Rent-to-Own Home Agreements Garner Attention

Alexandra Stevenson and Matthew Goldstein reported on the front page of yesterday’s New York Times that, “Alex Szkaradek is a landlord who seems to have the best of both worlds.

“Mr. Szkaradek, 36, collects rent, but he never has to pay for repairs on any of the more than 5,500 homes — many of them rundown — that his firm manages across the country.

“The firm, Vision Property Management, blurs the line between what it means to be a renter and a homeowner. These companies do not offer regular leases or mortgages — they offer ‘rent to own’ contracts on homes that require tenants to make all repairs, no matter how big or small.”

The Times article noted that, “But these rent-to-own agreements reside in a gray area of the law. An examination by The New York Times of contracts and court filings, as well as interviews with housing lawyers and more than a dozen of Vision’s customers across the country, found that these deals are risky, lack consumer protections and may not be enforceable in some states.”

Stevenson and Goldstein pointed out that, “Across the country, however, dozens of smaller firms offer to lease cheap homes with options to buy, such as Vision does. Entrepreneurs conduct how-to seminars at conferences for small landlords hoping to strike it rich. And housing lawyers in cities including Detroit, Philadelphia and Columbus, Ohio, say they are seeing an uptick in disputes involving rent-to-own transactions.”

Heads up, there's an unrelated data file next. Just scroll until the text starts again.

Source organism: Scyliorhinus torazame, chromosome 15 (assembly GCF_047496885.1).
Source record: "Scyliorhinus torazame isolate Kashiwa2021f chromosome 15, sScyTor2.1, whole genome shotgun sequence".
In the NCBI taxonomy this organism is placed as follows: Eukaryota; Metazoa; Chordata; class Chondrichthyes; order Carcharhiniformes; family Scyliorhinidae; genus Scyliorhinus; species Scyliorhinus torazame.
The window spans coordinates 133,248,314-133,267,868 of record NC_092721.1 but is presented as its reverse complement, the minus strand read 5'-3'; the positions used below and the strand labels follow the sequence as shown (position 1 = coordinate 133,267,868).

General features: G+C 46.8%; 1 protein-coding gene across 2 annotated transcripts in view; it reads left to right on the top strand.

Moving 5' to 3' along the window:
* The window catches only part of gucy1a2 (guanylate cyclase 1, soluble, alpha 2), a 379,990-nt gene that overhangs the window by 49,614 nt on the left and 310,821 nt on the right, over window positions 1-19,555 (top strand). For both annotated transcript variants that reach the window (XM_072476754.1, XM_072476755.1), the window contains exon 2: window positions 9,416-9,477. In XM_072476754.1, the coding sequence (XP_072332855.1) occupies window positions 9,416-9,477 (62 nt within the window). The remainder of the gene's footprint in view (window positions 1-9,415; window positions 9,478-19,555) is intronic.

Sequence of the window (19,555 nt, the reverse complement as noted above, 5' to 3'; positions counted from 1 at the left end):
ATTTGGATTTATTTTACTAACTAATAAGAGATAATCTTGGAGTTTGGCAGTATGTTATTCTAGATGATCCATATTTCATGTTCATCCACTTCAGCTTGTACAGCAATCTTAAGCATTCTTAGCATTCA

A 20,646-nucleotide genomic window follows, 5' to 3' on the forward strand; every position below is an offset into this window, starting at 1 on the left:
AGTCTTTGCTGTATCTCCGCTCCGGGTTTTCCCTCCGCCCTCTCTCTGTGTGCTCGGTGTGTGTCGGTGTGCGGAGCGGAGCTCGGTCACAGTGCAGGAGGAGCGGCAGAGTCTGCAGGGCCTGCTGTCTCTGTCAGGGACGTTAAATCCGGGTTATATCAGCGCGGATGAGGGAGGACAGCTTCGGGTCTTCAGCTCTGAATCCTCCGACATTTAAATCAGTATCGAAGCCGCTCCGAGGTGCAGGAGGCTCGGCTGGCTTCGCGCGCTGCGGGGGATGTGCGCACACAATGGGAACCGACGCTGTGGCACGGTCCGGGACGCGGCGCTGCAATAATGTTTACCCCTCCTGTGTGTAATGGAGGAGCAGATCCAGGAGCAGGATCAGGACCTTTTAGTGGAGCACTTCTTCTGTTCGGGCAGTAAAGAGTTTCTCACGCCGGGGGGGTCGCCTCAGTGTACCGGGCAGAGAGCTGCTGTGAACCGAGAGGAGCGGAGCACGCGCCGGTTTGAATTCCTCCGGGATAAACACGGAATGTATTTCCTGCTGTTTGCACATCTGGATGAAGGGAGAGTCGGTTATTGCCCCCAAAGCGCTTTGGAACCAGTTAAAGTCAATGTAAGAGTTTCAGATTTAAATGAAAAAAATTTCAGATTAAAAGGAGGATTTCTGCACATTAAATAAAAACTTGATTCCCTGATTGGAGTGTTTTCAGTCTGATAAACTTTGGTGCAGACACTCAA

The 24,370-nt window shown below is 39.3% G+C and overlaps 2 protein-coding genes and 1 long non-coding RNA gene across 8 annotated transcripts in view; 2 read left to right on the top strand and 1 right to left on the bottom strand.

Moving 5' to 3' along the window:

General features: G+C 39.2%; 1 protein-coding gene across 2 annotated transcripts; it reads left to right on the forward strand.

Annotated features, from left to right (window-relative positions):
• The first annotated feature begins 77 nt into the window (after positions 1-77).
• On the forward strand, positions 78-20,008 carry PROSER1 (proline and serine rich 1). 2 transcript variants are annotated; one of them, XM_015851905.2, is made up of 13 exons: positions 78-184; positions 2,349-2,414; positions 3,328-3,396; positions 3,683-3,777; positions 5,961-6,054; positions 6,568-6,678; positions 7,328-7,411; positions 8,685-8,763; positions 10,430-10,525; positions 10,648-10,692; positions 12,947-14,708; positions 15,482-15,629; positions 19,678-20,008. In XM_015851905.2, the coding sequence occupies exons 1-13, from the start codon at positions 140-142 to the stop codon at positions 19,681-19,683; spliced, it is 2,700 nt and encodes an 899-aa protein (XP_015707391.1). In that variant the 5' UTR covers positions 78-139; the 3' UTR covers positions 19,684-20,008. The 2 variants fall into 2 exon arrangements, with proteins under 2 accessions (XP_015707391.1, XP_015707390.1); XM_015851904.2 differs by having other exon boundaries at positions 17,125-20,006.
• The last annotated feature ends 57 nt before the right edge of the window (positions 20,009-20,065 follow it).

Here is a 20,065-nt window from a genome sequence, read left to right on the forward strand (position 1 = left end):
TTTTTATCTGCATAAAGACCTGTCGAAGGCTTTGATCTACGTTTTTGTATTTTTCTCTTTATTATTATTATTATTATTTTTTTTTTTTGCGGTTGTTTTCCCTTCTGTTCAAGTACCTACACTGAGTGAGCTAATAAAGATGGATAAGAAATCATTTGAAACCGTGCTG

Yesterday’s article noted that, “In most states, landlords are required to keep the homes and apartments that they rent in habitable condition. Some legal experts said contracts like the ones used by Vision could violate that requirement.

“Cincinnati, for example, has an ordinance that requires rent-to-own landlords to adhere to building, housing and safety codes, as well as to ‘make all repairs and do whatever is reasonably necessary to put and keep the premises in a fit and habitable condition.'”

The Times writers added that, “Judith Fox, a professor of law at the University of Notre Dame, said that in most states landlord obligations cannot be waived. ‘If it’s a lease and they are claiming that none of the landlord-tenant obligations apply, then I would argue they have to adhere to federal truth in lending rules.’

“She added, ‘You can’t have it both ways.'”

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